Enron—most notably the accounting firm Arthur Andersen—participated and were complicit in
Enron’s immense scheme of shareholder fraud. Id. at 1162-63. As a result, SOX “contains
numerous provisions aimed at controlling the conduct of accountants, auditors, and lawyers who
work with public companies.” Id. at 1162.
Section 806 of SOX, which is codified as 18 U.S.C. § 1514A, is titled Protection for
Employees of Publicly Traded Companies Who Provide Evidence of Fraud.5 As relevant here,
subsection 1514A(a), titled Whistleblower Protection for Employees of Publicly Traded
No company with a class of securities registered under section 12 of the Securities
Exchange Act of 1934 (15 U.S.C. 78l), or that is required to file reports under section
15(d) of the Securities Exchange Act of 1934 (15 U.S.C. 78o(d)) . . . or any officer,
employee, contractor, subcontractor, or agent of such company . . . may discharge . . . an
employee in the terms and conditions of employment because of any lawful act done by
(1) to provide information, cause information to be provided, or otherwise assist
in an investigation regarding any conduct which the employee reasonably believes
constitutes a violation of section 1341, 1343, 1344, or 1348, any rule or regulation
of the Securities and Exchange Commission, or any provision of Federal law
relating to fraud against shareholders, when the information or assistance is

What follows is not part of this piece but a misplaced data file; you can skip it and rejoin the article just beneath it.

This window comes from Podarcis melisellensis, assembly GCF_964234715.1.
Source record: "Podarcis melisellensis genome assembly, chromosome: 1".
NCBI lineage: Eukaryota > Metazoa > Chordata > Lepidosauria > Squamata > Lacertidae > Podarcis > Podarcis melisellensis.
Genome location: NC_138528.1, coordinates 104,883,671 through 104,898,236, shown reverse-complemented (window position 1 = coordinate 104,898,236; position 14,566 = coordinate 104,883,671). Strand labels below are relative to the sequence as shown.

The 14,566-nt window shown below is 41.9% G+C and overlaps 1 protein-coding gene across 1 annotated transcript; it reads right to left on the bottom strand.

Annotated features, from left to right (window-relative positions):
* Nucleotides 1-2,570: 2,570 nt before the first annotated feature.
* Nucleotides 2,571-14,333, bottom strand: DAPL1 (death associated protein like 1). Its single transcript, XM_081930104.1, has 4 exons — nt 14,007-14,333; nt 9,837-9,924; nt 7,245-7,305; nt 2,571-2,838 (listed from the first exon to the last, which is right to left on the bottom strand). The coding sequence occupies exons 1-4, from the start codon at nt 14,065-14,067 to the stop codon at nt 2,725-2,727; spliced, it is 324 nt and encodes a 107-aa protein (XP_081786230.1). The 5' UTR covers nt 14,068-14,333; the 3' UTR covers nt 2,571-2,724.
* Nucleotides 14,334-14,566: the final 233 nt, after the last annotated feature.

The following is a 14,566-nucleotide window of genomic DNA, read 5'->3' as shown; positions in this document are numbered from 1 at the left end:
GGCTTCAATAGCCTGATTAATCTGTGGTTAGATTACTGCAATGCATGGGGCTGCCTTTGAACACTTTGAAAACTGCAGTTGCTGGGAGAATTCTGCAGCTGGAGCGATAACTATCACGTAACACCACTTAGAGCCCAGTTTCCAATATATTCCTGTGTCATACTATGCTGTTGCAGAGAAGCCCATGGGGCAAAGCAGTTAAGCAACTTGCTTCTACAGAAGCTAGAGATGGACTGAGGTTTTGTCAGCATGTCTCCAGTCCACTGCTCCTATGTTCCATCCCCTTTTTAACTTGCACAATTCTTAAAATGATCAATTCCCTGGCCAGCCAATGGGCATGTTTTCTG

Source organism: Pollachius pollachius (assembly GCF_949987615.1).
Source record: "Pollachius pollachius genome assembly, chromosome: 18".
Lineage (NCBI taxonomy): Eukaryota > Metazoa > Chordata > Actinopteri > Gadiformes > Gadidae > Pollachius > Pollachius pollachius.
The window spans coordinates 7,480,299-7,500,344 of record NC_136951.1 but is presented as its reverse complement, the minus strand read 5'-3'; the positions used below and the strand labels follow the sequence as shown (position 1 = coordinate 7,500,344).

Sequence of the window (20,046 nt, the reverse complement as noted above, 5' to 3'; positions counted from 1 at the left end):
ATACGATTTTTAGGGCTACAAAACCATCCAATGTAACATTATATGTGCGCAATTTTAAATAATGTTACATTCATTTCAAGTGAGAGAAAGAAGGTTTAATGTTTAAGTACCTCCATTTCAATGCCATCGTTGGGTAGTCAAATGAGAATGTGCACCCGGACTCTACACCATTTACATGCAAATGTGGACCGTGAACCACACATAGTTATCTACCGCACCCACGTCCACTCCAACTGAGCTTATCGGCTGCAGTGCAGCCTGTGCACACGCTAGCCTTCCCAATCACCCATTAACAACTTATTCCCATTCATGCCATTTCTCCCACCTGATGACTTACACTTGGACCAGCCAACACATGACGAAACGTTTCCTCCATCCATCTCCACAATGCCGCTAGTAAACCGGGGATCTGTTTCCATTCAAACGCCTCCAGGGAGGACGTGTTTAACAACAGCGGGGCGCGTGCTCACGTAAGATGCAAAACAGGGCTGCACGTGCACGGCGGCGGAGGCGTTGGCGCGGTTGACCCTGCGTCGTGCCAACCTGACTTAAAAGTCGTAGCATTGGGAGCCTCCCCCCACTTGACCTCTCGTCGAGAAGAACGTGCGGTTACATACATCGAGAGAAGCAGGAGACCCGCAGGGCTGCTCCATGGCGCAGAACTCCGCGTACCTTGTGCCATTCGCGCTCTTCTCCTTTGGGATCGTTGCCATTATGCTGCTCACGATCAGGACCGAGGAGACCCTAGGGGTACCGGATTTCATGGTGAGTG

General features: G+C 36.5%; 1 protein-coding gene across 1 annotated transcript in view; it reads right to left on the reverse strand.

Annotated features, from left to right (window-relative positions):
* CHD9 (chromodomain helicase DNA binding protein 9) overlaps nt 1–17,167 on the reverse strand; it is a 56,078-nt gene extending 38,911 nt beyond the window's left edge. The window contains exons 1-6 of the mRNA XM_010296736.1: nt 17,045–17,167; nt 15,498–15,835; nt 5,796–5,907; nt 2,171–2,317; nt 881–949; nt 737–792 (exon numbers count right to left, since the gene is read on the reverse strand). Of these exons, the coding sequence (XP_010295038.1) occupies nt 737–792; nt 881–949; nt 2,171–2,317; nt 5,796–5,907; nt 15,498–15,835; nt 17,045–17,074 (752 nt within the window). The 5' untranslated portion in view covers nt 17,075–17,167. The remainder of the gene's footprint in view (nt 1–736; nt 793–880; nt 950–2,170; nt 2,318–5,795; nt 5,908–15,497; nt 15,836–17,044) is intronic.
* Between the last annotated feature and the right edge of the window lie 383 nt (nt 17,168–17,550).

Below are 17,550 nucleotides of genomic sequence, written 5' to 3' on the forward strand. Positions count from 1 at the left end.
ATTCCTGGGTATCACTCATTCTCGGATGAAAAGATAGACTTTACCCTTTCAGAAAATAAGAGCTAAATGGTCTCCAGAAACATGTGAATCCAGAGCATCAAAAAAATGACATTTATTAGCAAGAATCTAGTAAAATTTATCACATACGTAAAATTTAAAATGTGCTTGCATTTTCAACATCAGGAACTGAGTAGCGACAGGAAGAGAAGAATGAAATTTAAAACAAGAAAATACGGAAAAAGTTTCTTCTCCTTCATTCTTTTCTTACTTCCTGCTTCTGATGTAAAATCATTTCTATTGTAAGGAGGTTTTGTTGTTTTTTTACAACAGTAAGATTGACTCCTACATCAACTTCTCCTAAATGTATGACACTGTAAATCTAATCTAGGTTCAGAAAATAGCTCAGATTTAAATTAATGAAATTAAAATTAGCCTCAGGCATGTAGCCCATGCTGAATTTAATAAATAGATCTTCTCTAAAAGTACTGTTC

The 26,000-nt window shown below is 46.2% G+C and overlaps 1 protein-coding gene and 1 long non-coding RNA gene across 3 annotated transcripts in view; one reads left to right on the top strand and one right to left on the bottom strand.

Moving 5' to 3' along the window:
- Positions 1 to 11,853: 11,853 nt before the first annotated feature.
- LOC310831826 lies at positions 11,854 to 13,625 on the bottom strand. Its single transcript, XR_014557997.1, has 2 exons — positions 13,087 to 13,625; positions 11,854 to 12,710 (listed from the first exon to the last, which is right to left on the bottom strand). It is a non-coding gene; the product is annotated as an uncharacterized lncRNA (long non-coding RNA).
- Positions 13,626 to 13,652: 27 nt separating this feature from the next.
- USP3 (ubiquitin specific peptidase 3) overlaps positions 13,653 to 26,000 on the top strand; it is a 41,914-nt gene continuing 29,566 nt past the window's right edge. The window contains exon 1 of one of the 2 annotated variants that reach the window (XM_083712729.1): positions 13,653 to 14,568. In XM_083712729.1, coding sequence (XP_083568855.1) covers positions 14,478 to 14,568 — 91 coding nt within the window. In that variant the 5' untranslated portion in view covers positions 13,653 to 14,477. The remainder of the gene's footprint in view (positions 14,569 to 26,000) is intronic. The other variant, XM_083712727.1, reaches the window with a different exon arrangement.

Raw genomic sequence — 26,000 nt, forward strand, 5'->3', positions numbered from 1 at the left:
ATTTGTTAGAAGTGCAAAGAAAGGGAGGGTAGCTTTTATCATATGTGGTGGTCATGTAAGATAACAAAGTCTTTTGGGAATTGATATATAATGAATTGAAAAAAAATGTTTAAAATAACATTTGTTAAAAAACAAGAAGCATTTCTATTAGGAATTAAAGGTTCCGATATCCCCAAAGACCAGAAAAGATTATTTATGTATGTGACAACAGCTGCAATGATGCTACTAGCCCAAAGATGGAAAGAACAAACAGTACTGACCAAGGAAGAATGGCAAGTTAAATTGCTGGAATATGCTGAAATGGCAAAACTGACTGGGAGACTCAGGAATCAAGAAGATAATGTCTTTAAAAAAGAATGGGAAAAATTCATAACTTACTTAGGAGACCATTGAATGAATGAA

provided to or the investigation is conducted by—
(C) a person with supervisory authority over the employee (or such other
The provision in question is properly referred to as section 806 of SOX. See Sarbanes-Oxley Act of 2002,
Pub. L. 107-204, § 806, 116 Stat. 802. Section 806, however, simply inserts a new § 1514A into title 18 of the
United States Code. I will therefore follow the convention of the Supreme Court in Lawson and refer to the
provision as section 1514A or, when necessary for purposes of clarification, section 1514A of SOX. See 134 S. Ct.
1158, 1163 (2014).
person working for the employer who has the authority to investigate,
discover, or terminate misconduct) . . . .
18 U.S.C. § 1514A(a)
Eight years after SOX, following the global financial crisis of 2008, Congress passed the
Dodd-Frank Wall Street Reform and Consumer Protection Act. Section 922 of the Dodd-Frank
Act adds incentives and bolsters existing protections for whistleblowers. 15 U.S.C. § 78u-6.
The statute defines a “whistleblower” as “any individual who provides . . . information relating
to a violation of the securities laws to the [Securities Exchange] Commission, in a manner
established, by rule or regulation, by the Commission.”6 § 78u-6(a)(6). Subsection 922(h)(1)(A)
contains the anti-retaliation provision that Reyher invokes. In relevant part, the statute reads:
No employer may discharge . . . or in any other manner discriminate against, a
whistleblower in the terms and conditions of employment because of any lawful act done
by the whistleblower—
(iii) in making disclosures that are required or protected under the Sarbanes-Oxley
Act of 2002 (15 U.S.C. 7201 et seq.), the Securities Exchange Act of 1934 (15
U.S.C. 78a et seq.), including section 10A(m) of such Act (15 U.S.C. 78f(m)),
section 1513(e) of title 18, United States Code, and any other law, rule, or
regulation subject to the jurisdiction of the Commission.
15 U.S.C. § 78u-6(h)(1)(A)
Thus, the Dodd-Frank anti-retaliation provision incorporates other sections of the federal
securities laws, including SOX. If an individual makes a disclosure that is protected by SOX and
is terminated from his or her employment as a result of that disclosure, the individual can bring